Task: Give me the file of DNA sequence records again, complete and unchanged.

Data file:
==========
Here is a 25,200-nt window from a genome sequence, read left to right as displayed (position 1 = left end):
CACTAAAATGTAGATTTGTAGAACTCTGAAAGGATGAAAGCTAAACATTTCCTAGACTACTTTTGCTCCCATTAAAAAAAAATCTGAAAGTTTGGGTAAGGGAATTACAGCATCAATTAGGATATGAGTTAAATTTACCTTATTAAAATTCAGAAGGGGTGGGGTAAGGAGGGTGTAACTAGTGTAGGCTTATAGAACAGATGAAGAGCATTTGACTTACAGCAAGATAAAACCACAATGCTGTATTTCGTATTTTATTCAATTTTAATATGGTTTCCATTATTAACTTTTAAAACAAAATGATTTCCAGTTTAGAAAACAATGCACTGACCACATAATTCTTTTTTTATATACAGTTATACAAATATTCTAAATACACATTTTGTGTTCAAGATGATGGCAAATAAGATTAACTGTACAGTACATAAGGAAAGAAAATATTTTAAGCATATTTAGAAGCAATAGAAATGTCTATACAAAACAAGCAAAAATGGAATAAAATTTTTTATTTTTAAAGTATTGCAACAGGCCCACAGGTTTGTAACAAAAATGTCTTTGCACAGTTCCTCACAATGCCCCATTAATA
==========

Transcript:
Here is a 25,200-nt window from a genome sequence, read left to right as displayed (position 1 = left end):
CACTAAAATGTAGATTTGTAGAACTCTGAAAGGATGAAAGCTAAACATTTCCTAGACTACTTTTGCTCCCATTAAAAAAAAATCTGAAAGTTTGGGTAAGGGAATTACAGCATCAATTAGGATATGAGTTAAATTTACCTTATTAAAATTCAGAAGGGGTGGGGTAAGGAGGGTGTAACTAGTGTAGGCTTATAGAACAGATGAAGAGCATTTGACTTACAGCAAGATAAAACCACAATGCTGTATTTCGTATTTTATTCAATTTTAATATGGTTTCCATTATTAACTTTTAAAACAAAATGATTTCCAGTTTAGAAAACAATGCACTGACCACATAATTCTTTTTTTATATACAGTTATACAAATATTCTAAATACACATTTTGTGTTCAAGATGATGGCAAATAAGATTAACTGTACAGTACATAAGGAAAGAAAATATTTTAAGCATATTTAGAAGCAATAGAAATGTCTATACAAAACAAGCAAAAATGGAATAAAATTTTTTATTTTTAAAGTATTGCAACAGGCCCACAGGTTTGTAACAAAAATGTCTTTGCACAGTTCCTCACAATGCCCCATTAATA